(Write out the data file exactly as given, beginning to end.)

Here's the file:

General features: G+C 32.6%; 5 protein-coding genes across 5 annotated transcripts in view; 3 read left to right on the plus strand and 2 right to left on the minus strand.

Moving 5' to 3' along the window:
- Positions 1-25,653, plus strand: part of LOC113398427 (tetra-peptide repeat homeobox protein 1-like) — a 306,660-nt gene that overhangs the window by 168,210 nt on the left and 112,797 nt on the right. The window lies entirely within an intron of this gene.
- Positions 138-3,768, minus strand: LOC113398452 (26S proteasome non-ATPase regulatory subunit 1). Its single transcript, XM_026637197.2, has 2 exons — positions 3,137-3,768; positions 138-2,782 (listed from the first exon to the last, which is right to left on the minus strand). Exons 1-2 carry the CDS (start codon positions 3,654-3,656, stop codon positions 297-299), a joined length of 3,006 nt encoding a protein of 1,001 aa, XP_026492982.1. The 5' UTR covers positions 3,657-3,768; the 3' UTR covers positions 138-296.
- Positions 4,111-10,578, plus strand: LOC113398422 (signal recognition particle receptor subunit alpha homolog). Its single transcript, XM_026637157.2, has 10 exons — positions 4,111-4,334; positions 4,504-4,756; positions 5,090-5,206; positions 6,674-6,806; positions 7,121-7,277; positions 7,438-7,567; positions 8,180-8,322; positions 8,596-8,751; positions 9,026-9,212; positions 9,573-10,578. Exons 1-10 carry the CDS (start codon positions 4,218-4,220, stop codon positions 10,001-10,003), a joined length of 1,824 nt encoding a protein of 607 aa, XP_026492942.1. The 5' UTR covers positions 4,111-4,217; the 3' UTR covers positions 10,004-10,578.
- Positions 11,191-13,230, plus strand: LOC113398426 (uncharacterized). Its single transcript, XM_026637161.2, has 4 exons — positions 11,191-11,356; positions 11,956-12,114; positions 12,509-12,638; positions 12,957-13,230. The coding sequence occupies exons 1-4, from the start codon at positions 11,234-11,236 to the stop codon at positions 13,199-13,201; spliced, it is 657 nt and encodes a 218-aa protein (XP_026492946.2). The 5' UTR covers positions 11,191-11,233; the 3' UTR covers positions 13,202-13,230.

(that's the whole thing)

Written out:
General features: G+C 32.6%; 5 protein-coding genes across 5 annotated transcripts in view; 3 read left to right on the plus strand and 2 right to left on the minus strand.

Moving 5' to 3' along the window:
- Positions 1-25,653, plus strand: part of LOC113398427 (tetra-peptide repeat homeobox protein 1-like) — a 306,660-nt gene that overhangs the window by 168,210 nt on the left and 112,797 nt on the right. The window lies entirely within an intron of this gene.
- Positions 138-3,768, minus strand: LOC113398452 (26S proteasome non-ATPase regulatory subunit 1). Its single transcript, XM_026637197.2, has 2 exons — positions 3,137-3,768; positions 138-2,782 (listed from the first exon to the last, which is right to left on the minus strand). Exons 1-2 carry the CDS (start codon positions 3,654-3,656, stop codon positions 297-299), a joined length of 3,006 nt encoding a protein of 1,001 aa, XP_026492982.1. The 5' UTR covers positions 3,657-3,768; the 3' UTR covers positions 138-296.
- Positions 4,111-10,578, plus strand: LOC113398422 (signal recognition particle receptor subunit alpha homolog). Its single transcript, XM_026637157.2, has 10 exons — positions 4,111-4,334; positions 4,504-4,756; positions 5,090-5,206; positions 6,674-6,806; positions 7,121-7,277; positions 7,438-7,567; positions 8,180-8,322; positions 8,596-8,751; positions 9,026-9,212; positions 9,573-10,578. Exons 1-10 carry the CDS (start codon positions 4,218-4,220, stop codon positions 10,001-10,003), a joined length of 1,824 nt encoding a protein of 607 aa, XP_026492942.1. The 5' UTR covers positions 4,111-4,217; the 3' UTR covers positions 10,004-10,578.
- Positions 11,191-13,230, plus strand: LOC113398426 (uncharacterized). Its single transcript, XM_026637161.2, has 4 exons — positions 11,191-11,356; positions 11,956-12,114; positions 12,509-12,638; positions 12,957-13,230. The coding sequence occupies exons 1-4, from the start codon at positions 11,234-11,236 to the stop codon at positions 13,199-13,201; spliced, it is 657 nt and encodes a 218-aa protein (XP_026492946.2). The 5' UTR covers positions 11,191-11,233; the 3' UTR covers positions 13,202-13,230.